Support for LAist comes from
We Explain L.A.
Stay Connected

Share This

News

Candy Cane Lane Residents Consider Ending 60-Year Tradition Over Littering, Street Vendors

candy_cane_lane.jpg
One of the many houses decorated on Candy Cane Lane in Woodland Hills (Yelp)
LAist relies on your reader support, not paywalls.
Freely accessible local news is vital. Please power our reporters and help keep us independent with a donation today.


Southern California has no shortage of Christmas light displays to ring in the season, but one of the oldest locations has its future in doubt.Woodland Hills' Candy Cane Lane has been making spirits bright for over 60 years, but residents who live in the eight-block area around Lubao and Oxnard streets have gotten pretty fed up after this year's event. According to The Daily News, "unruly" crowds, littering and street vendors have dampened the holiday cheer.

"Yesterday was my trash day, and I spent about 45 minutes laying on the ground pulling out dirty diapers, food wrappings, wrapping paper—people were probably exchanging gifts—and a lot of the light sticks from the vendors," Julia Karobkoff, a Candy Cane Lane resident for 40 years, told the Daily News.

As for the un-permitted street vendors, LAPD officers say they're effectively powerless to do anything, as the hawkers come back after the cops leave. A recent push by the city council to legalize street vending only has residents even more worried.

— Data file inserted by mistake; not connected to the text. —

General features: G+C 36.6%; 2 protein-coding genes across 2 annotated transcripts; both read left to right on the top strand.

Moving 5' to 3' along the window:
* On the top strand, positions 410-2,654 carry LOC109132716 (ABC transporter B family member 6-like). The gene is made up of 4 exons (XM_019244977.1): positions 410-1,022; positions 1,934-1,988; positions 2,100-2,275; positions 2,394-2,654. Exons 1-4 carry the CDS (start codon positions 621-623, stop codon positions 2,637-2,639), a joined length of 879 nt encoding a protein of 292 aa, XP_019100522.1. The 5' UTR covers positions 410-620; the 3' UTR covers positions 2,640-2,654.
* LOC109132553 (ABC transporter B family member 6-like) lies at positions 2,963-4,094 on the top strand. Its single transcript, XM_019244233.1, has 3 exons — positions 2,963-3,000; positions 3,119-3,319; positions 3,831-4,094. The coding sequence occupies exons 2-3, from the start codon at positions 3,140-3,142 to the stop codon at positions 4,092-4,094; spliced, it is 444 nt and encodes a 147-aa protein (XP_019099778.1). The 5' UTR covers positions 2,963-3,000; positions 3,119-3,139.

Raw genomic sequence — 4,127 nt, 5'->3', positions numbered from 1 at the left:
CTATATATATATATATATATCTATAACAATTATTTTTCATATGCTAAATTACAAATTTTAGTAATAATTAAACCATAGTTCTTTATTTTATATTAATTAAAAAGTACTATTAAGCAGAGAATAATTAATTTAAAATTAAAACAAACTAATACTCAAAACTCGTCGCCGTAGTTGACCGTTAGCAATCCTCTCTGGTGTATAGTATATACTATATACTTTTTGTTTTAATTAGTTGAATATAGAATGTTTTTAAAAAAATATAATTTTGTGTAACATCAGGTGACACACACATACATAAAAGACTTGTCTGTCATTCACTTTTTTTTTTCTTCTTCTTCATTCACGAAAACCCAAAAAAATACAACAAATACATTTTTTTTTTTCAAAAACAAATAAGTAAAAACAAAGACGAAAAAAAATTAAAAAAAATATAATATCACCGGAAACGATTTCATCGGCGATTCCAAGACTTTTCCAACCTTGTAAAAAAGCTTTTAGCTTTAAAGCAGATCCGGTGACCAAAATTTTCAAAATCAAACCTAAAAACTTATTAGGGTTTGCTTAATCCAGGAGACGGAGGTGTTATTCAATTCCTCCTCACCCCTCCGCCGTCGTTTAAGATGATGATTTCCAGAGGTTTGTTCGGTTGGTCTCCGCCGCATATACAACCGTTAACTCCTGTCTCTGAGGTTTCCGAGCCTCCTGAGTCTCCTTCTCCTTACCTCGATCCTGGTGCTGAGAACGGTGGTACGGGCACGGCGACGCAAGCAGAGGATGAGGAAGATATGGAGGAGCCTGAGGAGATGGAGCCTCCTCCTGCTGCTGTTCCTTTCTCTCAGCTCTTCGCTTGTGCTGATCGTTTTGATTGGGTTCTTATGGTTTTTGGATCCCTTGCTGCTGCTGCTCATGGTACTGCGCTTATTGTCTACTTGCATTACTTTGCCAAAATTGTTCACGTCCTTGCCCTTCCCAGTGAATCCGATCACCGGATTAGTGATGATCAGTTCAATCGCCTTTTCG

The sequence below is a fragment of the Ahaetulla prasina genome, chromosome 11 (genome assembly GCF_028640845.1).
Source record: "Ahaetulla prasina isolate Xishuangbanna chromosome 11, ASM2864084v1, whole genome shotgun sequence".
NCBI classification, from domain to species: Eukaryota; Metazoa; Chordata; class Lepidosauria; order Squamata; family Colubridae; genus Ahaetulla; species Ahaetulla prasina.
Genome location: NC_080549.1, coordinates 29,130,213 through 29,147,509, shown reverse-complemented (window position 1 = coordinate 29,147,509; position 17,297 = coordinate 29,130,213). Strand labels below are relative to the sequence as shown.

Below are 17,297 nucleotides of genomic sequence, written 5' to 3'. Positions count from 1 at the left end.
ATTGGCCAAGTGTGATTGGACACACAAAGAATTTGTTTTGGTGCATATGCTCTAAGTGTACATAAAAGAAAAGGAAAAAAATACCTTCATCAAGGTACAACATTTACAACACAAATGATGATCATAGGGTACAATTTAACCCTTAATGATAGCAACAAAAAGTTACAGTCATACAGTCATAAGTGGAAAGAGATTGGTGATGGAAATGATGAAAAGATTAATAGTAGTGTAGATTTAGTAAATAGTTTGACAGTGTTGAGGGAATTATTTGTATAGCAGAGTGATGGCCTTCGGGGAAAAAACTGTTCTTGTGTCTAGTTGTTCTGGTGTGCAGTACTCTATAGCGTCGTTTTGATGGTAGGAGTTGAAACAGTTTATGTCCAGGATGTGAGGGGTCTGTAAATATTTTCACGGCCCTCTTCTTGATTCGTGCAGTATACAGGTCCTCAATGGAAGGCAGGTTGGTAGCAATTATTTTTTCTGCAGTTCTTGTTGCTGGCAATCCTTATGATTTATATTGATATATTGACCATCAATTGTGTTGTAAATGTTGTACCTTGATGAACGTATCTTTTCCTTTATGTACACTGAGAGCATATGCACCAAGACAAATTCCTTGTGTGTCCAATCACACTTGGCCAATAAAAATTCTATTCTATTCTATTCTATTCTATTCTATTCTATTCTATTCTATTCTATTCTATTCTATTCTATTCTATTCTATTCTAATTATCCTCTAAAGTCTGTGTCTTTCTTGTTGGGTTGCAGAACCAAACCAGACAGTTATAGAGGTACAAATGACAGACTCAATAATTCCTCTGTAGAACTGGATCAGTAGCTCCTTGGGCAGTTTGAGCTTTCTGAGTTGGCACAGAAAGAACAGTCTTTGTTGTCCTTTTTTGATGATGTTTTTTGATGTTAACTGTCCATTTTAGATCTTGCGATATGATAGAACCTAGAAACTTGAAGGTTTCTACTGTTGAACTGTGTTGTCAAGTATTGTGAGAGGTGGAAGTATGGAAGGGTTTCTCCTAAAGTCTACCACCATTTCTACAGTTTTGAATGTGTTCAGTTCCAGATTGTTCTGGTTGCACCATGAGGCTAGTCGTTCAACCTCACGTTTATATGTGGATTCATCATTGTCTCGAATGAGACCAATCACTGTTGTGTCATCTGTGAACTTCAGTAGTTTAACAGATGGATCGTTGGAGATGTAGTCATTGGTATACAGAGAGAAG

Because participation in Candy Cane Lane is voluntary and the event is informal, it's easy to see where the residents' frustration stems from. "This could be a lovely destination if treated with respect," said West Valley-Warner Center Chamber of Commerce CEO Diana Williams in an email to LAist. "It would be a sad day in the West Valley, if there was no more Candy Cane Lane."

Support for LAist comes from

Even amidst all the problems, it's still tough to kill old traditions. A member of the neighborhood watch, Bess Gattuso, told the Daily News it "will most likely be a slow progression" to end Candy Cane Lane once and for all.

Williams says trash cans in the neighborhood would mitigate the littering, and that the vendors had "mixed reviews" from residents. Williams suggested "there needs to be an organized layout to accommodate the vendors, residents and visitors." However, she said Candy Cane Lane should fight to keep its neighborhood charm. "In order to keep this quaint tradition of holiday spirit, we need to make sure it does not become commercialized with food trucks and the like," said Williams.

According to the West Valey-Warner Center Chamber of Commerce, Candy Cane Land organically began in 1952 as a group of neighbors "who collectively decide each year to put on an amazing holiday display of lights and decorations." Out of a spirit of neighborly competition, the light displays have gotten only more spectacular with each passing year.